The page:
Researchers have developed ways to control defects in 2D materials—such as graphene. The work may lead to improved membranes for water desalination, energy storage, sensing, or advanced protective coatings.
“As long as you can control defects, you might be able to synthesize into graphene whatever kinds of response the material will give you.”
For a two-dimensional, one-atom-thick material like graphene, defects such as small cracks or holes can make a big difference in performance. Usually, these defects are considered undesirable. But if the defects can be controlled, they can be used to engineer new, desirable properties into the material.
“As long as you can control defects, you might be able to synthesize into graphene whatever kinds of response the material will give you,” says Adri van Duin, professor of mechanical engineering and chemical engineering at Penn State and corresponding author on the recent paper in ACS Nano. “But that does require that you have very good control over defect structure and defect behavior. What we have done here is a pretty strong step towards that.”
van Duin is the co-inventor and main developer of a mathematical modeling and simulation technique called the Reactive Force Field Method (ReaxFF), which is capable of predicting the interactions of thousands of atoms when they are perturbed by an external force, in this case the bombardment of graphene by noble gas atoms.
Noble gases—helium, neon, argon, krypton, and xenon—are frequently used to create defects in graphene to enhance its properties. By knocking one or more carbon atoms out of graphene’s chicken wire-shaped structure, the resulting hole can be filled by atoms of another material or by specific molecules in a process called doping. Doping can change the chemical or electrical properties of the graphene to, for example, allow water molecules to flow through a membrane while rejecting salt particles.
“We have done a series of atomistic scale simulations where we accelerate noble gas ions into the graphene,” says van Duin, who is also director of the Materials Computation Center, part of the user facility of Penn State’s Materials Research Institute. “The simulations gave much the same defect patterns as experiments. That means our simulations can tell experimentalists what dose of atoms at which acceleration they need to get those types of defects.”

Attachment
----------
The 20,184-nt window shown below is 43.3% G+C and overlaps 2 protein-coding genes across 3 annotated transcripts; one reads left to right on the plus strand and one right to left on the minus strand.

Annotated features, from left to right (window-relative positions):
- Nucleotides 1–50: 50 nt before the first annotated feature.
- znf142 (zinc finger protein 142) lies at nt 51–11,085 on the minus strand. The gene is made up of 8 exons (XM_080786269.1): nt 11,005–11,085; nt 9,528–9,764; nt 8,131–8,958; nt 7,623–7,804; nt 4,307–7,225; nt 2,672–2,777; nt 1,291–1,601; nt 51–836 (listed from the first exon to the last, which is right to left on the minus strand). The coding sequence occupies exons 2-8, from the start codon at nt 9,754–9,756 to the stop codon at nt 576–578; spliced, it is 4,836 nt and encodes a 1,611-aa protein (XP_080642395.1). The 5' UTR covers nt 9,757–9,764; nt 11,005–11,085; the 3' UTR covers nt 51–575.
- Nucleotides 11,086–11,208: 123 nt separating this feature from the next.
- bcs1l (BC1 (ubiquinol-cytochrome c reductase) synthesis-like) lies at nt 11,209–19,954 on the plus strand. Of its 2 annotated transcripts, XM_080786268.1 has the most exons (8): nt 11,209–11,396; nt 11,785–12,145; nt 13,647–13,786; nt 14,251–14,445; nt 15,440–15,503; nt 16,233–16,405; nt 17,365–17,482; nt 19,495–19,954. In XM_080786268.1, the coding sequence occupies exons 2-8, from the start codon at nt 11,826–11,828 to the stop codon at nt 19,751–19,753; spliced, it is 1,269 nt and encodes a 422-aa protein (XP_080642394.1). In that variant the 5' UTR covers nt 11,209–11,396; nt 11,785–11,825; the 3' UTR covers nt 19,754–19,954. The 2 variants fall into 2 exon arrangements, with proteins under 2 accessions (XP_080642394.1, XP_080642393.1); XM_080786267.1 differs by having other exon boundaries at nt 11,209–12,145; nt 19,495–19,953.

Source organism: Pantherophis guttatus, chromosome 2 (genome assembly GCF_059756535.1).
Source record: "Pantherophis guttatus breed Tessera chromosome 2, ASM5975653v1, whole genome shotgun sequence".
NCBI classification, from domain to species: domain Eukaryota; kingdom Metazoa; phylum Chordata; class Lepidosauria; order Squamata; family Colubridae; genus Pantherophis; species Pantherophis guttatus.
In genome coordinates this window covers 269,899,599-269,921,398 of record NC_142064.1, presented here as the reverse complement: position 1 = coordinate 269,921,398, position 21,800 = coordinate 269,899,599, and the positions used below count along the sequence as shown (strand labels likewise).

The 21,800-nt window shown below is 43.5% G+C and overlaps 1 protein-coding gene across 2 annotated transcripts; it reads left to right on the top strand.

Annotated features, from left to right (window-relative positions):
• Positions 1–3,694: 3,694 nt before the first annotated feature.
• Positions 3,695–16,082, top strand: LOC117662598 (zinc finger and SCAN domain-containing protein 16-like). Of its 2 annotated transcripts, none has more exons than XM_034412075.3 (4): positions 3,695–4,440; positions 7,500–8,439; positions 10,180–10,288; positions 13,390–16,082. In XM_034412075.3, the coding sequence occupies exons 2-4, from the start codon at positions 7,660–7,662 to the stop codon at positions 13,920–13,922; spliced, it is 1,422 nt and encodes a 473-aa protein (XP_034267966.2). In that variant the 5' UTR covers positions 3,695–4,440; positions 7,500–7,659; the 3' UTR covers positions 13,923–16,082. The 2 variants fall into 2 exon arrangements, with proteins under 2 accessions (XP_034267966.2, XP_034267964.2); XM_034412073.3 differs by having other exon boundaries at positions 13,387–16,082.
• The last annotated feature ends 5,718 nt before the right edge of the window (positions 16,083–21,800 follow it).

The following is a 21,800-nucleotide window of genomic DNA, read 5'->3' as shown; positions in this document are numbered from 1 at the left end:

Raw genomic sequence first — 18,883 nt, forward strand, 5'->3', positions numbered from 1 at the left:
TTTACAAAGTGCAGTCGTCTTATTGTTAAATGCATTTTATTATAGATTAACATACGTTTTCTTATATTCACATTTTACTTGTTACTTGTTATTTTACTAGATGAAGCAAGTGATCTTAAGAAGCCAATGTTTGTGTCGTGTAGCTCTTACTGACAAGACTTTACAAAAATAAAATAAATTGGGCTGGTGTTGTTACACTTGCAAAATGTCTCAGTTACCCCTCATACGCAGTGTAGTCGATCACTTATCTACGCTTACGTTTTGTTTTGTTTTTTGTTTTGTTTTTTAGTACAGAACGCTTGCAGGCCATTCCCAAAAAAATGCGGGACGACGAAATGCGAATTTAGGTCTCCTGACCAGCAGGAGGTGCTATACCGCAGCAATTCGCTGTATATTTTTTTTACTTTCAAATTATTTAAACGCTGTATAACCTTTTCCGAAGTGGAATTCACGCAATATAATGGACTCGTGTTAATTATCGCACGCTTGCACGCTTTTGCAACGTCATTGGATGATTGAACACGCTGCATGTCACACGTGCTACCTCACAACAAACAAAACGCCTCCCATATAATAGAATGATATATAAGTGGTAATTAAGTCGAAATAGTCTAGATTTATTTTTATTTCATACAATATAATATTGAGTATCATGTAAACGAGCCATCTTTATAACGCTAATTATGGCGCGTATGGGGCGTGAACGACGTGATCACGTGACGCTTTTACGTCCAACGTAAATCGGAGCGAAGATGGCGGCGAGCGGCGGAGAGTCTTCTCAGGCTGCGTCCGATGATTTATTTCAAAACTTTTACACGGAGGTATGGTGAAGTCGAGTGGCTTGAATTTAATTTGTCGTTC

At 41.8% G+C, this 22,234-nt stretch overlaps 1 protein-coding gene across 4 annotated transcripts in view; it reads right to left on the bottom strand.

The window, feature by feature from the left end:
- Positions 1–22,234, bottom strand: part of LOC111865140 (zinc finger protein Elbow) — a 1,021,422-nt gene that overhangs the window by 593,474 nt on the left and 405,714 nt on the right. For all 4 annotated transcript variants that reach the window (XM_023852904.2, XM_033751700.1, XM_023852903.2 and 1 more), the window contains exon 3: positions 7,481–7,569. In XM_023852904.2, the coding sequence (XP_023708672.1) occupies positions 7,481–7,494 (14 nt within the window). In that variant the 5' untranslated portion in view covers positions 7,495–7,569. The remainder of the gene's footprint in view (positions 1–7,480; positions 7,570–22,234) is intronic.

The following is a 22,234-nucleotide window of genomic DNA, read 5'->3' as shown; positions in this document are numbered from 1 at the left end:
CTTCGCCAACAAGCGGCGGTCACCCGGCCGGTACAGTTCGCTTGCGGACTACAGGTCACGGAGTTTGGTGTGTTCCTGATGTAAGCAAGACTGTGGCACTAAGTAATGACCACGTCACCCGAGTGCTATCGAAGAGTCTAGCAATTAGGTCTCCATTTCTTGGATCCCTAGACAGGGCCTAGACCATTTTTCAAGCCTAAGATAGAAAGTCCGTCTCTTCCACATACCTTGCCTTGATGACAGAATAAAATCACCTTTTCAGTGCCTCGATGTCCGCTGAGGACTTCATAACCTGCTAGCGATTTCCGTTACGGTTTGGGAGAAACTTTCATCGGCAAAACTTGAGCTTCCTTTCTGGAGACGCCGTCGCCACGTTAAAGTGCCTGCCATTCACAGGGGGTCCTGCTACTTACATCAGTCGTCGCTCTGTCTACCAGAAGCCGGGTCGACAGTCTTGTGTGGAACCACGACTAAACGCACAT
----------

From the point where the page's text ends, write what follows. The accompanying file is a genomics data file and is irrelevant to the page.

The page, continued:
Because defects can morph into different shapes or move around in the seconds after creation, his group also simulates putting the graphene in an oven and annealing—heating at high temperature—to stabilize the structure.
It is unusual for an atomistic simulation to correspond to the same size, time, and exposure range as an experiment due to the computational expense of doing interactions among thousands of atoms over the time scale required to stabilize a material, van Duin said. ReaxFF, developed by van Duin and Caltech’s William A. Goddard, is able to model chemical and physical interactions in molecules and materials as bonds between atoms form and break.
“This study provides insight into the atomistic scale details of graphene irradiation and is a preliminary step in designing functionalized carbon materials in two dimensions,” says Kichul Yoon, the paper’s lead author and a graduate student in van Duin’s group.
van Duin adds, “Clearly there is nothing that makes this exclusive to graphene. Any 2D material can be treated with the same simulations. Anyone who wants to dope a 2D material or understand defects will be interested in these simulations.”
The researchers intend to continue working with Lockheed Martin on aerospace applications and will also pursue the goal of graphene-based water desalination. Jacob Swett of Lockheed Martin prepared the samples used in experiments and was crucial in moving the project forward.
To correlate simulations with experiments, the researchers relied upon the Center for Nanophase Materials Sciences, a Department of Energy Office of Science User Facility at the Department of Energy’s Oak Ridge National Laboratory, to create defects using ion bombardment and subsequently characterizing those defects using atomic-resolution imaging.
“At CNMS, we have state-of-the-art Helium and Neon ion beam and aberration-corrected scanning transmission electron microscopy instruments that permit atomistic scale characterization,” says Raymond Unocic, an R&D staff scientist at Oak Ridge.
The Fluid Interface Reactions, Structures and Transport Center, an Energy Frontier Research Center funded by the Office of Science, Office of Basic Energy Sciences, and the US Department of Energy supported the work.
Source: Penn State